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Donna Birdsell

Dear Author

REVIEW: Suburban Secrets by Donna Birdsell

Dear Mrs. Birdsell,

Suburban Secrets (Harlequin Next)I had been looking forward to the next book in your Georgian spy series but when I saw this one in Waldenbooks the other day, I gave in to another “what the hell” impulse. The back blurb sounded different but honestly I had no idea what to expect in a comtemporary from you, especially in Harlequin’s Next Line. What I found was a funny, breezy farce in the style of the mid 80s movie, Desperately Seeking Susan. Only better.

The Next Line appears to feature heroines at some kind of crossroads in their lives and Grace Becker fits the description. Her husband of 15 years just left her for his older and less attractive assistant (Grace caught them making a human peanut butter and jelly sandwich in bed) and now she’s wondering what’s in store for her. At 37, men aren’t whistling at her anymore, her children are growing up and she feels like she’s fading into oblivion. A chance encounter with a highschool friend gets her out to an 80s nightclub where a grownup game of truth or dare starts her on a wild weekend she could never have imagined. Before it was all over “she’d given away her panties and a twenty-thousand dollar ring, made out with two complete strangers, agreed to cook for an insane Russian mobster, gotten a tattoo, and learned how to dance like a stripper.” Not your average weekend for a suburban Philadelphia housewife.

I can easily see this book being made into a chick flick. It’s not heavy or full of deep thoughts about marriage, commitment, or betrayal. Grace ends up maybe finding a new romance and has a plan for what she wants to do with her life. Readers who are too young to have lived through the 80s might not get all the references Grace and the other characters throw out but for me it was a trip down memory lane. I like how the books ends with the new romance really just beginning. Grace and Pete, the Secret Service agent who mistakes her for his snitch’s girlfriend and mistakenly hauls her into the action, definitely have some sparks of attraction throughout most of the book but I like how you don’t have them succumbing to lust at inappropriate times in the story. I also like how Grace might have some bitter thoughts about her ex husband but she’s basically not a bitter person. And while she does end up helping Pete gather the evidence he needs to make his case, she doesn’t come off as either Girl Wonder or a hopeless klutz for laughs.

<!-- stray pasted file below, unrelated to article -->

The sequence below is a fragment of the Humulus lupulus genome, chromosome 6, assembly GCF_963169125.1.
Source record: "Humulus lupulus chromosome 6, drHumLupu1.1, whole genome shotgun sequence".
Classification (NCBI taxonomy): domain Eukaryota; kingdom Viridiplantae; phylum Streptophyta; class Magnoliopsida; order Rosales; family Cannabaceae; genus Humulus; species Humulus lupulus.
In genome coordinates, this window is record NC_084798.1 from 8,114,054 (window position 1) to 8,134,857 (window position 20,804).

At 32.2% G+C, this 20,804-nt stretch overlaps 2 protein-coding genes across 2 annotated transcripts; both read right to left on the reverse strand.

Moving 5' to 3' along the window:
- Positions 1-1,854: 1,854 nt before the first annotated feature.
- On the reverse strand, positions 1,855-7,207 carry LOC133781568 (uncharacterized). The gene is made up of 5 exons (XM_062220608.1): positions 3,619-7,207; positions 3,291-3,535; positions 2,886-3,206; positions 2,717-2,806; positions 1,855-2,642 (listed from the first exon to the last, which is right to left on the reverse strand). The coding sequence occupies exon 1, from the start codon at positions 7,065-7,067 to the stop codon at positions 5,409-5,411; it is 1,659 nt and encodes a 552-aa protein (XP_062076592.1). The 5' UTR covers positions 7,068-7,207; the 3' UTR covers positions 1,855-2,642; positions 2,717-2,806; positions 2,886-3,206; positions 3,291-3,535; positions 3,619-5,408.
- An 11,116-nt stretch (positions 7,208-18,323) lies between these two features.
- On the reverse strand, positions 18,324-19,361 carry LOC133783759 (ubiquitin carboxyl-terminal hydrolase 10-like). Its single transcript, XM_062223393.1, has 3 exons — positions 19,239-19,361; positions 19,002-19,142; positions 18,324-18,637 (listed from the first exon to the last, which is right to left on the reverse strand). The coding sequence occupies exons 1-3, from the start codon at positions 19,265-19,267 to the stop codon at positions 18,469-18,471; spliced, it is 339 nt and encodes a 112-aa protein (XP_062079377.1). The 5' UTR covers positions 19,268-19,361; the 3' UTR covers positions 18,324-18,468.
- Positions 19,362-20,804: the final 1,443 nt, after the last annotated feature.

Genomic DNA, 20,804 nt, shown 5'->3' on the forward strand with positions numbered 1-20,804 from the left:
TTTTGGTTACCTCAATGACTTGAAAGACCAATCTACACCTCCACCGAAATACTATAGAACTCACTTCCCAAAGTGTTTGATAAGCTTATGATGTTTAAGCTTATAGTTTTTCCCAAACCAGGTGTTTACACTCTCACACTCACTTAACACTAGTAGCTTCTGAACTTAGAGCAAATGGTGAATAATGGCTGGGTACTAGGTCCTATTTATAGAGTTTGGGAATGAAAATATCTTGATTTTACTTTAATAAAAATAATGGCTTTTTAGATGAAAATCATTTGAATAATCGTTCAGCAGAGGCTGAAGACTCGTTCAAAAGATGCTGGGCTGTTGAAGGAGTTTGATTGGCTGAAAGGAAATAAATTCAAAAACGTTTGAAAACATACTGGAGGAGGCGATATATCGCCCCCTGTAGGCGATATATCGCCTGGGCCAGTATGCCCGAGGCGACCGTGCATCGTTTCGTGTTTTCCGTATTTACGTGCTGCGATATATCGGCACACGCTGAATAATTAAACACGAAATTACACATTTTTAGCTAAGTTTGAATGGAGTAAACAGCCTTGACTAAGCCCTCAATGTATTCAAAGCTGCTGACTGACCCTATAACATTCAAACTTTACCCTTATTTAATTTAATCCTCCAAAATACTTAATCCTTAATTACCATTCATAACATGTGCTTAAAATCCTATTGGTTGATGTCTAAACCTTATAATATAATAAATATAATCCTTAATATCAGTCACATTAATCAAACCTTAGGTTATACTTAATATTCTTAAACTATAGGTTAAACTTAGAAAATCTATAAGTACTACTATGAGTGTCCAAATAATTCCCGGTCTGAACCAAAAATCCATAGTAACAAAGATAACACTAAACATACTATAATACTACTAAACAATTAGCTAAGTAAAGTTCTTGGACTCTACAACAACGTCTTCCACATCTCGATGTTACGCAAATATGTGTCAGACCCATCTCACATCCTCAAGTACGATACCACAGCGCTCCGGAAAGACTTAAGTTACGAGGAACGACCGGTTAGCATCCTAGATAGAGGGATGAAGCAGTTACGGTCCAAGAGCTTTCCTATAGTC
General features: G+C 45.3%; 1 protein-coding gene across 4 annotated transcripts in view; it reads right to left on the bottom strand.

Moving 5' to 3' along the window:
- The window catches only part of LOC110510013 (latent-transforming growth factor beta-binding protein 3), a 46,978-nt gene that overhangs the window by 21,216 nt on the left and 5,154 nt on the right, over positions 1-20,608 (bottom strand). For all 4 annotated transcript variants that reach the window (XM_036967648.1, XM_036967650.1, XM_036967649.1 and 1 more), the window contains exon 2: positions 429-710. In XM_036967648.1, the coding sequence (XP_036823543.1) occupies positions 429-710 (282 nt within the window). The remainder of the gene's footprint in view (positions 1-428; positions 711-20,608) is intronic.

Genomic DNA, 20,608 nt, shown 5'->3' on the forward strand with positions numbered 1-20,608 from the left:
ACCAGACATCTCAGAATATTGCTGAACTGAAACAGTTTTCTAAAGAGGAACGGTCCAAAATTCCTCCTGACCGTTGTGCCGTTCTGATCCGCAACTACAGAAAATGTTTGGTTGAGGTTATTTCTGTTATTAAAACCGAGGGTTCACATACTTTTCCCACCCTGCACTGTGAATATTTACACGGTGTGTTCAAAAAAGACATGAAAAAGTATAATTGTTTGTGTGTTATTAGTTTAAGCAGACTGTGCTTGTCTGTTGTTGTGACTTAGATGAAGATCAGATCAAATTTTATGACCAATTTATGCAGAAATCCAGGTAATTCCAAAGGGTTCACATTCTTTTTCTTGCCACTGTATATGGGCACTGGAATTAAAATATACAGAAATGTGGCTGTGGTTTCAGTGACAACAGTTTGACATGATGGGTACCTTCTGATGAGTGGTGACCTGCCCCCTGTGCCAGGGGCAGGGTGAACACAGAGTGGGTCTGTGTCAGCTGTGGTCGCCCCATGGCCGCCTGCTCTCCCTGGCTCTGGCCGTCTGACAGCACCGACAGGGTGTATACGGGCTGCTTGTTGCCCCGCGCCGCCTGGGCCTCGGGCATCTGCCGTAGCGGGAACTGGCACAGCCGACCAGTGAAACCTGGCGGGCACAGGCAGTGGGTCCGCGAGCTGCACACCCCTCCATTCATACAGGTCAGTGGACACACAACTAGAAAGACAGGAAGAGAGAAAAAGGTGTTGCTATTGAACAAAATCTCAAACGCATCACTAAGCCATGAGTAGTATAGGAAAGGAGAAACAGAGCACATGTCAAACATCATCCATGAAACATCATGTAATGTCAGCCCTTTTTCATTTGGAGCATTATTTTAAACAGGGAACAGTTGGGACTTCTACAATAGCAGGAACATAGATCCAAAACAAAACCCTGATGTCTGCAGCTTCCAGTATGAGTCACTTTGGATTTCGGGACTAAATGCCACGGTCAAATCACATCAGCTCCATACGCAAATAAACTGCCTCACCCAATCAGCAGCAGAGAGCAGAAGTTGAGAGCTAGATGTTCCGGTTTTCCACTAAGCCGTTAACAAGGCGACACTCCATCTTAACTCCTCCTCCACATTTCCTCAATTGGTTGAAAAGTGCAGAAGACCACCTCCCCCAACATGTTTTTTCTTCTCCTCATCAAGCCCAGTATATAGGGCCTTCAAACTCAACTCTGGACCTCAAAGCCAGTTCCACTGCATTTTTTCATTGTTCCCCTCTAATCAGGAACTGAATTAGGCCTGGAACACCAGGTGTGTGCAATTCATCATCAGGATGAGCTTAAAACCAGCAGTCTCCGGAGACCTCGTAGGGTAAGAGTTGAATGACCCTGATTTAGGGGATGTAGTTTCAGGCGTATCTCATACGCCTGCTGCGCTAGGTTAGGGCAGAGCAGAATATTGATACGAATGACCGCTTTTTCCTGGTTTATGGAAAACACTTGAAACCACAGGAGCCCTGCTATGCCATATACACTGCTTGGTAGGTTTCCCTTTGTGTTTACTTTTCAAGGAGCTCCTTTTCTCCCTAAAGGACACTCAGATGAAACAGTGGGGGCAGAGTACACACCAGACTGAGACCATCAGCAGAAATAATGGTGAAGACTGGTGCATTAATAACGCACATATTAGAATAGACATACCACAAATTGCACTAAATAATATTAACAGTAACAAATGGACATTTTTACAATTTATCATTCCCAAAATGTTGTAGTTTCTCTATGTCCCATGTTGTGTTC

What started as a gamble ended up paying off with a B grade. Oh, but I had to mentally change your description of Pete looking like Ron Howard. I love the movies Ron has directed but sexually, he just doesn’t fire my rockets.


REVIEW:  Falcon’s Mistress by Donna Birdsell

REVIEW: Falcon’s Mistress by Donna Birdsell

Dear Ms. Birdsell,

I read a great review for your second book, and decided to give it a try.

It’s a good story and despite how farfetched the plot seems, it works. OK, it’s another English nobleman working as a spy against France but in this case it’s during the War of American Independence and Canby (yeah, he’s a Duke) is thought to be dead. It’s only when Selena is accused of his murder and sentenced to be hanged that he has to resurface and reestablish his identity. I like both Canby and Selena, the falconer’s daughter he loves, and especially the fact that Selena doesn’t immediately fit into Canby’s aristocratic world. In fact, she never does really fit into it and given that Canby hates it as well, I thought the ending was inventive. You’re also not afraid to make your characters un-PC (especially the secondary ones) and take the time to make the villains of the story have reasons for what they do. And it’s interesting to see the other side of the coin as far as England vs her colonies in America. I would love to see more American Colonials but I’m getting tired of most of the currently available ones featuring a British officer and a spirited American woman.

Falcon's Mistress by Donna BirdsellThe scenes of Selena in prison and headed towards a necktie party at Tyburn are well done. You work a lot of information into the story without being obvious. And most of the characters really do show many sides, even the villains. Canby’s brother and future sister-in-law are rather too vague but perhaps the next installment will flesh Randolph out.

Canby’s cousin, best friend and fellow operative is an interesting fellow and I hope is primed for his own book next. But as much as I like parts of the book, I’d be reading along when suddenly something would happen that would pull me out of the story. Characters would do things or act in ways that didn’t seem realistic for the 18th century (Canby has his valet go ask a society hostess’s housekeeper for an invitation to a supper party) and then just as quickly, things would revert back to feeling “right.” I’m not sure what you were doing in these brief instances. If you didn’t have time to set things up correctly, didn’t know, didn’t care, what…and to make it worse, I can’t see that those bits were even needed in the story. If only you’d cut them out.

But, if you can get this aspect of your writing straightened out, I think you’ll be well on your way. And judging from the pluses and minuses pointed out in another review that your first book got at another site, I think you’re improving. B- Oh, and love the cover even if the hero does have an open shirt. At least it looks like an open 18th century shirt and he looks sorta English.